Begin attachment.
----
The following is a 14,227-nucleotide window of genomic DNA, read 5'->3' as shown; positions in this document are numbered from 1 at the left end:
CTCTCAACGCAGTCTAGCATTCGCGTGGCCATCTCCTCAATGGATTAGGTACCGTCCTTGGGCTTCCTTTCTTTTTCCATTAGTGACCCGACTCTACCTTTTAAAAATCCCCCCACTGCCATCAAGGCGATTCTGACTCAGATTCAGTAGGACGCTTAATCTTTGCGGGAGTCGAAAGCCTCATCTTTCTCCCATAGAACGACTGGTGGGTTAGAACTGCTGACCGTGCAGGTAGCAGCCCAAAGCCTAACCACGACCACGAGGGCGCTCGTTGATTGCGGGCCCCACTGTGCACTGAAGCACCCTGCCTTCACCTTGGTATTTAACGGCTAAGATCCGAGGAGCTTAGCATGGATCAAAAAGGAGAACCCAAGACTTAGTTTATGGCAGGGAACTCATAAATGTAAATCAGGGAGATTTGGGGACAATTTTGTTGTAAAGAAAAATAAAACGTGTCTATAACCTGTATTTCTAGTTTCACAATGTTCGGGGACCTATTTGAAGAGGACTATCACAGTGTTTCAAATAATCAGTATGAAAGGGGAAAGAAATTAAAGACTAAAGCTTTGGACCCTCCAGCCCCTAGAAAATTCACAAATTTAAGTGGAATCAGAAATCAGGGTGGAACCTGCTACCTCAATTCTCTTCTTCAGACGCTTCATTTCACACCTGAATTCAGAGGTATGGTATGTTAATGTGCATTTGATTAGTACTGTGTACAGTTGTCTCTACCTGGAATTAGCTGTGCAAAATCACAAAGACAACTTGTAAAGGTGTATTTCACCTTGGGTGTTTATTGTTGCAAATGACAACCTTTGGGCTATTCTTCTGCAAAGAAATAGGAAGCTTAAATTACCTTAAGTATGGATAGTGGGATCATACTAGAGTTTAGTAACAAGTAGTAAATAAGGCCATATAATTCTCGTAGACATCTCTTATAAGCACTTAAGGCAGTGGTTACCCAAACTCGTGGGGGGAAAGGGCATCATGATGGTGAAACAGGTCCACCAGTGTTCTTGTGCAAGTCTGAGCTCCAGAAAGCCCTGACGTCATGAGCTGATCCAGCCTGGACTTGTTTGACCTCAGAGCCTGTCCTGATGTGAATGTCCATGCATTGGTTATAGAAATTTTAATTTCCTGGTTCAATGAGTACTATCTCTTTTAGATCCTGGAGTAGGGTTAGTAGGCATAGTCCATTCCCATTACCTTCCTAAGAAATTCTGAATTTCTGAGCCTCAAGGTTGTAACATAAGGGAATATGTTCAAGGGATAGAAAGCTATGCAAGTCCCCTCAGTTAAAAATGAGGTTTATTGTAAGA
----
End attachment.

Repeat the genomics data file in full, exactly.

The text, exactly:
The following is a 14,227-nucleotide window of genomic DNA, read 5'->3' as shown; positions in this document are numbered from 1 at the left end:
CTCTCAACGCAGTCTAGCATTCGCGTGGCCATCTCCTCAATGGATTAGGTACCGTCCTTGGGCTTCCTTTCTTTTTCCATTAGTGACCCGACTCTACCTTTTAAAAATCCCCCCACTGCCATCAAGGCGATTCTGACTCAGATTCAGTAGGACGCTTAATCTTTGCGGGAGTCGAAAGCCTCATCTTTCTCCCATAGAACGACTGGTGGGTTAGAACTGCTGACCGTGCAGGTAGCAGCCCAAAGCCTAACCACGACCACGAGGGCGCTCGTTGATTGCGGGCCCCACTGTGCACTGAAGCACCCTGCCTTCACCTTGGTATTTAACGGCTAAGATCCGAGGAGCTTAGCATGGATCAAAAAGGAGAACCCAAGACTTAGTTTATGGCAGGGAACTCATAAATGTAAATCAGGGAGATTTGGGGACAATTTTGTTGTAAAGAAAAATAAAACGTGTCTATAACCTGTATTTCTAGTTTCACAATGTTCGGGGACCTATTTGAAGAGGACTATCACAGTGTTTCAAATAATCAGTATGAAAGGGGAAAGAAATTAAAGACTAAAGCTTTGGACCCTCCAGCCCCTAGAAAATTCACAAATTTAAGTGGAATCAGAAATCAGGGTGGAACCTGCTACCTCAATTCTCTTCTTCAGACGCTTCATTTCACACCTGAATTCAGAGGTATGGTATGTTAATGTGCATTTGATTAGTACTGTGTACAGTTGTCTCTACCTGGAATTAGCTGTGCAAAATCACAAAGACAACTTGTAAAGGTGTATTTCACCTTGGGTGTTTATTGTTGCAAATGACAACCTTTGGGCTATTCTTCTGCAAAGAAATAGGAAGCTTAAATTACCTTAAGTATGGATAGTGGGATCATACTAGAGTTTAGTAACAAGTAGTAAATAAGGCCATATAATTCTCGTAGACATCTCTTATAAGCACTTAAGGCAGTGGTTACCCAAACTCGTGGGGGGAAAGGGCATCATGATGGTGAAACAGGTCCACCAGTGTTCTTGTGCAAGTCTGAGCTCCAGAAAGCCCTGACGTCATGAGCTGATCCAGCCTGGACTTGTTTGACCTCAGAGCCTGTCCTGATGTGAATGTCCATGCATTGGTTATAGAAATTTTAATTTCCTGGTTCAATGAGTACTATCTCTTTTAGATCCTGGAGTAGGGTTAGTAGGCATAGTCCATTCCCATTACCTTCCTAAGAAATTCTGAATTTCTGAGCCTCAAGGTTGTAACATAAGGGAATATGTTCAAGGGATAGAAAGCTATGCAAGTCCCCTCAGTTAAAAATGAGGTTTATTGTAAGA